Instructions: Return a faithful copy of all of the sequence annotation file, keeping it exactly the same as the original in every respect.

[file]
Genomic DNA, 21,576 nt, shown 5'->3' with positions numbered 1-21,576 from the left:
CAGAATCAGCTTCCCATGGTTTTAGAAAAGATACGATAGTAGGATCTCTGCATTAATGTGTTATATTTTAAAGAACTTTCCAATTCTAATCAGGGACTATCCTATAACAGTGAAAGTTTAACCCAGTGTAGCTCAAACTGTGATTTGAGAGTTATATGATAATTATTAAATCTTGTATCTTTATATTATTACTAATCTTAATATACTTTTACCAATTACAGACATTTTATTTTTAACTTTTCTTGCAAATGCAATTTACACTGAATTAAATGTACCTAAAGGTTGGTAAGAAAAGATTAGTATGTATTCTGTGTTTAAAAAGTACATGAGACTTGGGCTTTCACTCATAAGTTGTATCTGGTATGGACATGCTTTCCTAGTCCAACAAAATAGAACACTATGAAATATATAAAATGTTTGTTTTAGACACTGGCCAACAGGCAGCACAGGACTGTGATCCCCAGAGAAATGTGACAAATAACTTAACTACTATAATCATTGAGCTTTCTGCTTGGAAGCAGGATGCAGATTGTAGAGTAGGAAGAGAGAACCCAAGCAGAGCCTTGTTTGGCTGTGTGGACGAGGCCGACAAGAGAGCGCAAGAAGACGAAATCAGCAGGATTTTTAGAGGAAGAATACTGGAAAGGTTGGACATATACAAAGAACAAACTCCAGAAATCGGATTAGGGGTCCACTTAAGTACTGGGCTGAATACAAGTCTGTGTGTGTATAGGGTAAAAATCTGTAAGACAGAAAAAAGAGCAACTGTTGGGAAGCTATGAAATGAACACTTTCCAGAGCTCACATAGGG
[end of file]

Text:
Genomic DNA, 21,576 nt, shown 5'->3' with positions numbered 1-21,576 from the left:
CAGAATCAGCTTCCCATGGTTTTAGAAAAGATACGATAGTAGGATCTCTGCATTAATGTGTTATATTTTAAAGAACTTTCCAATTCTAATCAGGGACTATCCTATAACAGTGAAAGTTTAACCCAGTGTAGCTCAAACTGTGATTTGAGAGTTATATGATAATTATTAAATCTTGTATCTTTATATTATTACTAATCTTAATATACTTTTACCAATTACAGACATTTTATTTTTAACTTTTCTTGCAAATGCAATTTACACTGAATTAAATGTACCTAAAGGTTGGTAAGAAAAGATTAGTATGTATTCTGTGTTTAAAAAGTACATGAGACTTGGGCTTTCACTCATAAGTTGTATCTGGTATGGACATGCTTTCCTAGTCCAACAAAATAGAACACTATGAAATATATAAAATGTTTGTTTTAGACACTGGCCAACAGGCAGCACAGGACTGTGATCCCCAGAGAAATGTGACAAATAACTTAACTACTATAATCATTGAGCTTTCTGCTTGGAAGCAGGATGCAGATTGTAGAGTAGGAAGAGAGAACCCAAGCAGAGCCTTGTTTGGCTGTGTGGACGAGGCCGACAAGAGAGCGCAAGAAGACGAAATCAGCAGGATTTTTAGAGGAAGAATACTGGAAAGGTTGGACATATACAAAGAACAAACTCCAGAAATCGGATTAGGGGTCCACTTAAGTACTGGGCTGAATACAAGTCTGTGTGTGTATAGGGTAAAAATCTGTAAGACAGAAAAAAGAGCAACTGTTGGGAAGCTATGAAATGAACACTTTCCAGAGCTCACATAGGG